The songs I contributed to Supertramp came from a very pure place in my soul. They were not contrived for any mere commercial purpose -- simply to write "hit" songs. Without even being fully aware of it, I created these songs to explore my very private longing for love and that sense of a true home, a place of real connection inside our heart. Though even I did not fully understand it at first, I now know that these songs were vehicles for me to try and figure out answers to the fundamental questions of life. That's why I never get tried of singing my songs, as I'm doing on my 2010 World Tour. The songs that I have written are, in a sense, the purest and deepest expression of who I am. I believe that's why songs like "Dreamer," "Give A Little Bit," "Take The Long Way Home" and "The Logical Song" continue to be meaningful to me, and to so many other people around the world.
How do you feel about Supertramp now performing those songs without you?
Because these songs are so meaningful to me and to all those who love them, they are not to be taken lightly or exploited cynically. So it breaks my heart to say that's exactly what's happening now with Supertramp's supposed 40th reunion tour. The irony is these songs of mine that Rick is now playing and using to advertise this tour are the same ones that Rick didn't even want on Supertramp albums all those years ago. Suddenly when it's time to sell tickets for his shows, Rick seems very fond of my songs. Even if Rick is going to go ahead play my songs, it would better and more honest if he could at least let people know who wrote those songs, and make it clear that I am not part of this "reunion." So how does this all feel? It feels terrible. It feels unfair. It feels wrong. And it shows a complete lack of respect for all people who love this music.
The Supertramp tour is called "70-10," presumably because it covers 40 years of Supertramp music, right?
In fact, it seems Rick is only playing one song from the whole 28 years since I left the band -- that's twice as long as I was even in the band. I feel terrible about the way Rick is promoting this Supertramp tour. He's using my songs and even my voice to promote his shows. That's wrong. A third of the songs performed at these concerts are my songs that I wrote and composed on my own -- songs that Rick gave me his word he would not play after I left.
So why did you leave Supertramp? After all, the band was still tremendously successful then.
I wanted to spend time with my young children at home instead of being on the road. But it was also because I wanted out of the music business. I just wanted to break from this same lack of ethics and morals and integrity you sometimes see in the music business. So I took a break from it all, and moved out of the city to some place more rural and peaceful. It was also because our musical styles were going completely different ways at the time. Yet as I said, the very songs Rick didn't like and didn't want on Supertramp albums -- songs that he would make fun of and criticize and be condescending towards me about -- he is now using to promote his tour. Rick is not even showing the respect or the common decency to let the public know when they sing my songs that I am the songwriter and composer who wrote and sang them. Even if Rick was going to break our agreement, he could still acknowledge that I wrote the songs and that I am not on stage now. Sadly, it seems very clear that Rick wants to write me out of the Supertramp history, and to make matters worse, he's doing it with my songs as the soundtrack.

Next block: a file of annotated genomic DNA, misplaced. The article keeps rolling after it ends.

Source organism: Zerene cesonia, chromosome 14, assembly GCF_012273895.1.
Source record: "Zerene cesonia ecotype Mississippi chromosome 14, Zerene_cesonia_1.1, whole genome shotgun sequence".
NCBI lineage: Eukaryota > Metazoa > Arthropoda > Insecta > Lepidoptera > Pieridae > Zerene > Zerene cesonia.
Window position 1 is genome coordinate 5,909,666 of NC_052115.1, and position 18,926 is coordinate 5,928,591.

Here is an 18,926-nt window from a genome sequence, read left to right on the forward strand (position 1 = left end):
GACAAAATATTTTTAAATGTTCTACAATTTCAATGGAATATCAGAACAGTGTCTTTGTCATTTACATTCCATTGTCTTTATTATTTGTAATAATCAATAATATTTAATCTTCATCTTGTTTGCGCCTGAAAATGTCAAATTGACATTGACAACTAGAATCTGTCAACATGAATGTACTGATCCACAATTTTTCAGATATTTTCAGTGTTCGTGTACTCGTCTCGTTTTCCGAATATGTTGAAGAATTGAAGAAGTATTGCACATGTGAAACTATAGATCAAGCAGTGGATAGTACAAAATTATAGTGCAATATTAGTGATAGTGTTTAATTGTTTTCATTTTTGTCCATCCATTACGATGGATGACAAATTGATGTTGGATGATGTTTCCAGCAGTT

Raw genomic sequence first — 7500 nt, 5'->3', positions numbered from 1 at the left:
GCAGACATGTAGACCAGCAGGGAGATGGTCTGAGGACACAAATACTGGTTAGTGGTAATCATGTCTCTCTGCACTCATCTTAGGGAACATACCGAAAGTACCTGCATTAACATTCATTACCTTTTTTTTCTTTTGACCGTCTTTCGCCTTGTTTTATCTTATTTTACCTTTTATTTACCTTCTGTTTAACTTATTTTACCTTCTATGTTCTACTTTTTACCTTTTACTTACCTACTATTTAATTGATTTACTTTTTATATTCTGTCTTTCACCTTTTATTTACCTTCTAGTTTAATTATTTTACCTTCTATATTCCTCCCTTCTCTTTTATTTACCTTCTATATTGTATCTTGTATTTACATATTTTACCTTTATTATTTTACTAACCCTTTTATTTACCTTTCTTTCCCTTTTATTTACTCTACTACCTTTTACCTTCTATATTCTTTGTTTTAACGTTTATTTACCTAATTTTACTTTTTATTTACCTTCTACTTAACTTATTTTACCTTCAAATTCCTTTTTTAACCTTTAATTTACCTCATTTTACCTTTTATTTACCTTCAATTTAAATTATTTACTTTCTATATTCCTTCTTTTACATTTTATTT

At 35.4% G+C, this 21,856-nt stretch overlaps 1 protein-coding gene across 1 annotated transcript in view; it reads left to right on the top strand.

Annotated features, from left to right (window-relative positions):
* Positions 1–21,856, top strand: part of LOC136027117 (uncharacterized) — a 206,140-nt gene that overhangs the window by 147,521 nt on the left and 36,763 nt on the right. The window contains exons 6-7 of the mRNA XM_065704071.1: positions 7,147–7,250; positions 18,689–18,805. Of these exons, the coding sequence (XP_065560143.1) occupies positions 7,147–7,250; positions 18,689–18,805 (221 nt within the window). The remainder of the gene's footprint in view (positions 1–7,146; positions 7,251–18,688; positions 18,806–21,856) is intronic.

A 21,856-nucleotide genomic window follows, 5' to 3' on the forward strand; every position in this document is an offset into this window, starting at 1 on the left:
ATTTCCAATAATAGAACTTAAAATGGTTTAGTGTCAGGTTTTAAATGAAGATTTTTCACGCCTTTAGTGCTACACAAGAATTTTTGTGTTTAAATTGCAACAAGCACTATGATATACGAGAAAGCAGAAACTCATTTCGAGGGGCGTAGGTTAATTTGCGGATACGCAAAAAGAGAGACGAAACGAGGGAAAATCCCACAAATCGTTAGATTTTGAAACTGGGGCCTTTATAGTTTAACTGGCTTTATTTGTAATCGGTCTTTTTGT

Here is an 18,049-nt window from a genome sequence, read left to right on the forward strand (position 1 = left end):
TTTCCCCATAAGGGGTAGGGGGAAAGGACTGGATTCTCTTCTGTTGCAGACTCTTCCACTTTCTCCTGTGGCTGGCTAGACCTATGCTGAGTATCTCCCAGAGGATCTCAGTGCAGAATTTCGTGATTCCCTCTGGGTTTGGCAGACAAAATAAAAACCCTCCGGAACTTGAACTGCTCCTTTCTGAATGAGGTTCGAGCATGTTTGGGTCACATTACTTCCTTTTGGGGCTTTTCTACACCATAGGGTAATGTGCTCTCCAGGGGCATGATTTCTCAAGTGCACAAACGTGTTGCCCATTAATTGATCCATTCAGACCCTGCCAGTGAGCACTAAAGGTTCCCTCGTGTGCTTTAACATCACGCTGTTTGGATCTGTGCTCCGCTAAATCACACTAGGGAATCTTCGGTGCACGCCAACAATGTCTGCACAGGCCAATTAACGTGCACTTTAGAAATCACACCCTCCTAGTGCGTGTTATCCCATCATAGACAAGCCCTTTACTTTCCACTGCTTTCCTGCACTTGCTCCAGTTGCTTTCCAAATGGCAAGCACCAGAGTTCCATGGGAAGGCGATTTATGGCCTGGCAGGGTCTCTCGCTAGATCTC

I believe you've offered to be a part of a true reunion and possibly even make some special appearances with Supertramp. Assuming that particular call never comes, do you still plan to keep on singing your songs?
Yes, I did. And I've been overwhelmed by all the fans who would love to see that. So we really tried, but Rick and his wife Sue said no. So if people want to hear my songs, I hope they will come hear me sing them in concert. I intend to keep singing my songs with the sort of love and respect they deserve. I'm happy to sing them for the people out there who've kept them very much alive and well in their own hearts for all these years. Finally, I want to say that I really don't like coming forward like this, but I feel people have a right to know the truth. And the reality is that Rick Davies can own a trademark, but he cannot own the truth.
For more on Roger Hodgson, go to www.rogerhodgson.com